How to draw exceldiagrams

My instruction video concerning drawing diagrams in Excel:

http://www.youtube.com/watch?v=NSO04ELH4Qg

Kategorier
Calculus Gymnasiematematik(high school math) matematik 4 Uncategorized

Separable variables

Differential equations of the form

dy/dx = – P(x)/Q(y)

then it is possible to separate the variables

Q(y)dy = – P(x) dx → Q(y) dy + P(x) dx = 0

Ex

y´+ sinx y = 0

y´ = -sinx y

dy/y = -sinx dx

Integrating both sides

lny = cosx +C

y = Decosx

Kategorier
Calculus Gymnasiematematik(high school math) Uncategorized

Differential equations

An equation containing the derivative of a function is called a differential equation.

Depending on the order of the derivatives it is of the first, second or higher order.

The simplest differential equation is an ordinary linear homogenous differential equation of the first order:

y’ + 3y = 0.

The solution to this equation is given with the integrating factor: e-3x 

 Where the exponent is the primitive function for the coefficient in front of y.

Multiplication of both sides with this factor gives:

   e-3x  y’ –  3y e-3x    = 0

The left side is identical to the derivative of the product D(y  e-3x ).

Therefore  integration of both sides generates y e3x  =C and y = C e-3x 

which is the solution C being an arbitrary constant.

For inhomogenous equations the solution is given by the sum of the solution to the homogenous equation and a particular solution: y = yp + yh.
The particular solution is found by proposing a soultion of the same kind as the type of function standing to the right of the equal sign.

Kategorier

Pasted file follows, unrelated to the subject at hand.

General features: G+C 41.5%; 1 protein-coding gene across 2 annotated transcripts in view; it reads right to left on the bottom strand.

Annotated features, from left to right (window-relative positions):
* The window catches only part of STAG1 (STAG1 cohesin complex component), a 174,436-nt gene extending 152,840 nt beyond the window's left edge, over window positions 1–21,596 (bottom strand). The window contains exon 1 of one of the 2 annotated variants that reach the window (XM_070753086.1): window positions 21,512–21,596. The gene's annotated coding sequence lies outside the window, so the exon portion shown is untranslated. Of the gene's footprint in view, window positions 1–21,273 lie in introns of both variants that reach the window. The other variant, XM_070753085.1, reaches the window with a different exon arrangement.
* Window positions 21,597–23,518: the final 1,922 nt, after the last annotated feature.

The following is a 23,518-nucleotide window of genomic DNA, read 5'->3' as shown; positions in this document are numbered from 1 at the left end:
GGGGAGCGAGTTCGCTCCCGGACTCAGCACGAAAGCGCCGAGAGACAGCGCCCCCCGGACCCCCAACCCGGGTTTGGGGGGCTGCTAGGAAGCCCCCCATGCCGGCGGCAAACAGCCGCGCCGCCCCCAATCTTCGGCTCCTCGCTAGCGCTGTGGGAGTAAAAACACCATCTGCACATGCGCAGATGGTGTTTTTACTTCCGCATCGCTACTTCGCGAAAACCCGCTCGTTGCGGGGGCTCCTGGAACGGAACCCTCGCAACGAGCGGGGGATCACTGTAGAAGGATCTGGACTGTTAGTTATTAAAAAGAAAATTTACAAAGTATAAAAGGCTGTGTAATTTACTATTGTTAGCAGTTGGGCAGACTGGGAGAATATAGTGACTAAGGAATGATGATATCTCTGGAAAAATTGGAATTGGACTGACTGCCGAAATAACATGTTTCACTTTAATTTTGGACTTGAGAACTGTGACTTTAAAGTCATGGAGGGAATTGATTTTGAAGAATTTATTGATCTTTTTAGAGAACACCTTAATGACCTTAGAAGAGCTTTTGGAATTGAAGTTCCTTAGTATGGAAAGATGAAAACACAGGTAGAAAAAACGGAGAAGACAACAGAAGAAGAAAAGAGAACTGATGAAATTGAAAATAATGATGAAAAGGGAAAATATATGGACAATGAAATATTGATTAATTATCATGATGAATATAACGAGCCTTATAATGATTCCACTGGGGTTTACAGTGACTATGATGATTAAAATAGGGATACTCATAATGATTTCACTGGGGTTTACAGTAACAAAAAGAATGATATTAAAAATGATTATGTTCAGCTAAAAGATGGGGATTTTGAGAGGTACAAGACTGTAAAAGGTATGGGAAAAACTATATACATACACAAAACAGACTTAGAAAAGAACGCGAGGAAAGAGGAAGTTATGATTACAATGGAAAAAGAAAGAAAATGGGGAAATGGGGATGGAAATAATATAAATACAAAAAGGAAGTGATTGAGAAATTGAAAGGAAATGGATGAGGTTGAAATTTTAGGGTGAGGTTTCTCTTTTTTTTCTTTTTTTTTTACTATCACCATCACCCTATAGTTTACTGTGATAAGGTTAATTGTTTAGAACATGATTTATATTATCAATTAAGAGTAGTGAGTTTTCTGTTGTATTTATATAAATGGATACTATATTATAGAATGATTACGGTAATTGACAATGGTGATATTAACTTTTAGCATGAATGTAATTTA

Geometri Uncategorized

Cylindrical coordinates

Cylindrical coordinates can be considered as a hybrid between spherical coordinates and rectangular coordinates.

The coordinates of a point is given by the angle between the projection of the point in the xy-plame Φ and two distances: the distance from the point to the xy-plane (z) and the distance to the z-axis (ρ).

Lêer:Cylindrical coordinates.svg

Kategorier
Algebra Geometri matematik 1c Uncategorized

Dimensions and different coordinate sytems

Polar coordinates

The number of figures necessary for specifying the position of a point is called the dimension of the space.

For a two dimensional space it is sufficient to use two numbers (x, y) : one specifying the position on a right ot left scale and the other number giving the position on the up- and down scale. (x,y) are often referred to as the cartesian coordinates of a point.

Alternatively one can use polar coordinates where one uses the angle between an arrow pointing at the point and the length of the arrow (r, φ).

These are related by x=r cos(φ) and y =rsin(φ)

In three-dimensional space, our world for example, consequently three numbers are necessary. (x, y, z)

An alternative is the spherical-polar coordinates involving the radius, the azimuthal angle (φ) and the the declination (θ).

<br /><br /><br /><br /><br /><br /><br /><br /><br /><br /><br /> \begin{cases}<br /><br /><br /><br /><br /><br /><br /><br /><br /><br /><br /> x &= a \, \sin\varphi \, \cos\theta \\<br /><br /><br /><br /><br /><br /><br /><br /><br /><br /><br /> y &= a \, \sin\varphi \, \sin\theta \\<br /><br /><br /><br /><br /><br /><br /><br /><br /><br /><br /> z &= a \, \cos\varphi.<br /><br /><br /><br /><br /><br /><br /><br /><br /><br /><br /> \end{cases}<br /><br /><br /><br /><br /><br /><br /><br /><br /><br /><br />
These coordinates can be found from the cartesian coordinates by using the formulas
r=\sqrt{x^2+y^2+z^2}  (Pythagorean theorem in three dimensions)
\theta = \mbox{arccos}\left(\frac{z}{r}\right)
\varphi  = \mbox{arctan}\left(\frac{y}{x}\right)
spherical coordinates